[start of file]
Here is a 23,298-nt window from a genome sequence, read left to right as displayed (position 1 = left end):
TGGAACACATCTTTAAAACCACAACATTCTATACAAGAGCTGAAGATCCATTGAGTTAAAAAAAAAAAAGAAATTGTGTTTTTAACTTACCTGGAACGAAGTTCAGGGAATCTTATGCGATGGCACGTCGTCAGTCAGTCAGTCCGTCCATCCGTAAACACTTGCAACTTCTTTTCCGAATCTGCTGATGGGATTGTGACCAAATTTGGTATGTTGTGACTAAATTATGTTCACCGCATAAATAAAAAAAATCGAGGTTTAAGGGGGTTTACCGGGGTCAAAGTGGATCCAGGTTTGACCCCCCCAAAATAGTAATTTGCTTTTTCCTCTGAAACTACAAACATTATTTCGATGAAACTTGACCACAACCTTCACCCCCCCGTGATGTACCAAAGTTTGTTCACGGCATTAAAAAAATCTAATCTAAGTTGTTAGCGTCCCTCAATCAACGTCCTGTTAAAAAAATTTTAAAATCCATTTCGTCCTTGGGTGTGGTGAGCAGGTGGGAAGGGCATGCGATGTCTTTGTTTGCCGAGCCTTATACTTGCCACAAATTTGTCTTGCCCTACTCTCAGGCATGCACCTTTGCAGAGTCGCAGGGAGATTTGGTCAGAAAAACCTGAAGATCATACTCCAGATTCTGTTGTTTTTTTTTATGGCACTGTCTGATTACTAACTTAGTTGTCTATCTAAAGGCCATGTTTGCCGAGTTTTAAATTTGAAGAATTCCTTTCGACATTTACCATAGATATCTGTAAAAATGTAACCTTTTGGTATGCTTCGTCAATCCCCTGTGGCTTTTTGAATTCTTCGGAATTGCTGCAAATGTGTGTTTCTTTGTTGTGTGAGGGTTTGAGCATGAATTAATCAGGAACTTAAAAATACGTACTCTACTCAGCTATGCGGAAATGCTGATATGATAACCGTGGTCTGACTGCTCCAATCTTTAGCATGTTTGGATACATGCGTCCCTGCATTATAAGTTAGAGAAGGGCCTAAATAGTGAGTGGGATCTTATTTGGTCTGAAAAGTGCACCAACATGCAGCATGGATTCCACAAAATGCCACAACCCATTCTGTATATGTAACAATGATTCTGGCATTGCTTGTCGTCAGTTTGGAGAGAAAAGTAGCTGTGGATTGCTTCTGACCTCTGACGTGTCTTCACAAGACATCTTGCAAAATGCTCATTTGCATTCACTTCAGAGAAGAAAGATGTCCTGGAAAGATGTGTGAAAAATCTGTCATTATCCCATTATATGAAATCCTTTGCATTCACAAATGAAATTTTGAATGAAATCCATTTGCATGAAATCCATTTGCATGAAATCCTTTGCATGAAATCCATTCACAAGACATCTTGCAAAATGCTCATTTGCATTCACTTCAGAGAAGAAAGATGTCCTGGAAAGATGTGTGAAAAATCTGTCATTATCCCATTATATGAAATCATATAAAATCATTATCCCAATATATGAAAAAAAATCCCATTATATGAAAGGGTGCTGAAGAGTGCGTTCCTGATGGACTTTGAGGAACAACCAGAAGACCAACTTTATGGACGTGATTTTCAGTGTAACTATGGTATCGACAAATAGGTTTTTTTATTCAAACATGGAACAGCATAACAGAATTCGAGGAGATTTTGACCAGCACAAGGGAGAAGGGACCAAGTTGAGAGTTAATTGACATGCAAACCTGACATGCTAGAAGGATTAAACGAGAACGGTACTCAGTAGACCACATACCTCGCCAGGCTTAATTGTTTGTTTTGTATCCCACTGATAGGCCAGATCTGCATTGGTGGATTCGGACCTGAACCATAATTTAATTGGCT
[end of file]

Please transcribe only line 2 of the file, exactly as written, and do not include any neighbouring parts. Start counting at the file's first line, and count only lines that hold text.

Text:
TGGAACACATCTTTAAAACCACAACATTCTATACAAGAGCTGAAGATCCATTGAGTTAAAAAAAAAAAAGAAATTGTGTTTTTAACTTACCTGGAACGAAGTTCAGGGAATCTTATGCGATGGCACGTCGTCAGTCAGTCAGTCCGTCCATCCGTAAACACTTGCAACTTCTTTTCCGAATCTGCTGATGGGATTGTGACCAAATTTGGTATGTTGTGACTAAATTATGTTCACCGCATAAATAAAAAAAATCGAGGTTTAAGGGGGTTTACCGGGGTCAAAGTGGATCCAGGTTTGACCCCCCCAAAATAGTAATTTGCTTTTTCCTCTGAAACTACAAACATTATTTCGATGAAACTTGACCACAACCTTCACCCCCCCGTGATGTACCAAAGTTTGTTCACGGCATTAAAAAAATCTAATCTAAGTTGTTAGCGTCCCTCAATCAACGTCCTGTTAAAAAAATTTTAAAATCCATTTCGTCCTTGGGTGTGGTGAGCAGGTGGGAAGGGCATGCGATGTCTTTGTTTGCCGAGCCTTATACTTGCCACAAATTTGTCTTGCCCTACTCTCAGGCATGCACCTTTGCAGAGTCGCAGGGAGATTTGGTCAGAAAAACCTGAAGATCATACTCCAGATTCTGTTGTTTTTTTTTATGGCACTGTCTGATTACTAACTTAGTTGTCTATCTAAAGGCCATGTTTGCCGAGTTTTAAATTTGAAGAATTCCTTTCGACATTTACCATAGATATCTGTAAAAATGTAACCTTTTGGTATGCTTCGTCAATCCCCTGTGGCTTTTTGAATTCTTCGGAATTGCTGCAAATGTGTGTTTCTTTGTTGTGTGAGGGTTTGAGCATGAATTAATCAGGAACTTAAAAATACGTACTCTACTCAGCTATGCGGAAATGCTGATATGATAACCGTGGTCTGACTGCTCCAATCTTTAGCATGTTTGGATACATGCGTCCCTGCATTATAAGTTAGAGAAGGGCCTAAATAGTGAGTGGGATCTTATTTGGTCTGAAAAGTGCACCAACATGCAGCATGGATTCCACAAAATGCCACAACCCATTCTGTATATGTAACAATGATTCTGGCATTGCTTGTCGTCAGTTTGGAGAGAAAAGTAGCTGTGGATTGCTTCTGACCTCTGACGTGTCTTCACAAGACATCTTGCAAAATGCTCATTTGCATTCACTTCAGAGAAGAAAGATGTCCTGGAAAGATGTGTGAAAAATCTGTCATTATCCCATTATATGAAATCCTTTGCATTCACAAATGAAATTTTGAATGAAATCCATTTGCATGAAATCCATTTGCATGAAATCCTTTGCATGAAATCCATTCACAAGACATCTTGCAAAATGCTCATTTGCATTCACTTCAGAGAAGAAAGATGTCCTGGAAAGATGTGTGAAAAATCTGTCATTATCCCATTATATGAAATCATATAAAATCATTATCCCAATATATGAAAAAAAATCCCATTATATGAAAGGGTGCTGAAGAGTGCGTTCCTGATGGACTTTGAGGAACAACCAGAAGACCAACTTTATGGACGTGATTTTCAGTGTAACTATGGTATCGACAAATAGGTTTTTTTATTCAAACATGGAACAGCATAACAGAATTCGAGGAGATTTTGACCAGCACAAGGGAGAAGGGACCAAGTTGAGAGTTAATTGACATGCAAACCTGACATGCTAGAAGGATTAAACGAGAACGGTACTCAGTAGACCACATACCTCGCCAGGCTTAATTGTTTGTTTTGTATCCCACTGATAGGCCAGATCTGCATTGGTGGATTCGGACCTGAACCATAATTTAATTGGCT